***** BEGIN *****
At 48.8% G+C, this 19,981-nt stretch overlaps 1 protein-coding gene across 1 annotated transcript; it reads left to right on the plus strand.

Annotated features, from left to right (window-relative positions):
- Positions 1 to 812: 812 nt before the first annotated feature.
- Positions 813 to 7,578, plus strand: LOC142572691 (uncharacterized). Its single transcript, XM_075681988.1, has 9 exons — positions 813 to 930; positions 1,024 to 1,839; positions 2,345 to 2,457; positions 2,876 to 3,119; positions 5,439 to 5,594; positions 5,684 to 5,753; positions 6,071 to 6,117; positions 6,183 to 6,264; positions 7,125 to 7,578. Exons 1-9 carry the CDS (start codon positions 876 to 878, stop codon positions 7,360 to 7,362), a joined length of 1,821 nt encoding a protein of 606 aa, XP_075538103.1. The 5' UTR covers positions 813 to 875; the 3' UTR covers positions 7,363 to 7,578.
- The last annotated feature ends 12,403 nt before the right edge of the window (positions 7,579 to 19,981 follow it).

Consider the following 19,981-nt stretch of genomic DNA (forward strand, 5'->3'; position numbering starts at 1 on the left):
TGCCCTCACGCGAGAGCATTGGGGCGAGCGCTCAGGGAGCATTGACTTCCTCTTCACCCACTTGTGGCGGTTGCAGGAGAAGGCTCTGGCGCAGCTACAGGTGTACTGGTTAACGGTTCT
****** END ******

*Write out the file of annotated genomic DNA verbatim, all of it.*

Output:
At 48.8% G+C, this 19,981-nt stretch overlaps 1 protein-coding gene across 1 annotated transcript; it reads left to right on the plus strand.

Annotated features, from left to right (window-relative positions):
- Positions 1 to 812: 812 nt before the first annotated feature.
- Positions 813 to 7,578, plus strand: LOC142572691 (uncharacterized). Its single transcript, XM_075681988.1, has 9 exons — positions 813 to 930; positions 1,024 to 1,839; positions 2,345 to 2,457; positions 2,876 to 3,119; positions 5,439 to 5,594; positions 5,684 to 5,753; positions 6,071 to 6,117; positions 6,183 to 6,264; positions 7,125 to 7,578. Exons 1-9 carry the CDS (start codon positions 876 to 878, stop codon positions 7,360 to 7,362), a joined length of 1,821 nt encoding a protein of 606 aa, XP_075538103.1. The 5' UTR covers positions 813 to 875; the 3' UTR covers positions 7,363 to 7,578.
- The last annotated feature ends 12,403 nt before the right edge of the window (positions 7,579 to 19,981 follow it).

Consider the following 19,981-nt stretch of genomic DNA (forward strand, 5'->3'; position numbering starts at 1 on the left):
TGCCCTCACGCGAGAGCATTGGGGCGAGCGCTCAGGGAGCATTGACTTCCTCTTCACCCACTTGTGGCGGTTGCAGGAGAAGGCTCTGGCGCAGCTACAGGTGTACTGGTTAACGGTTCT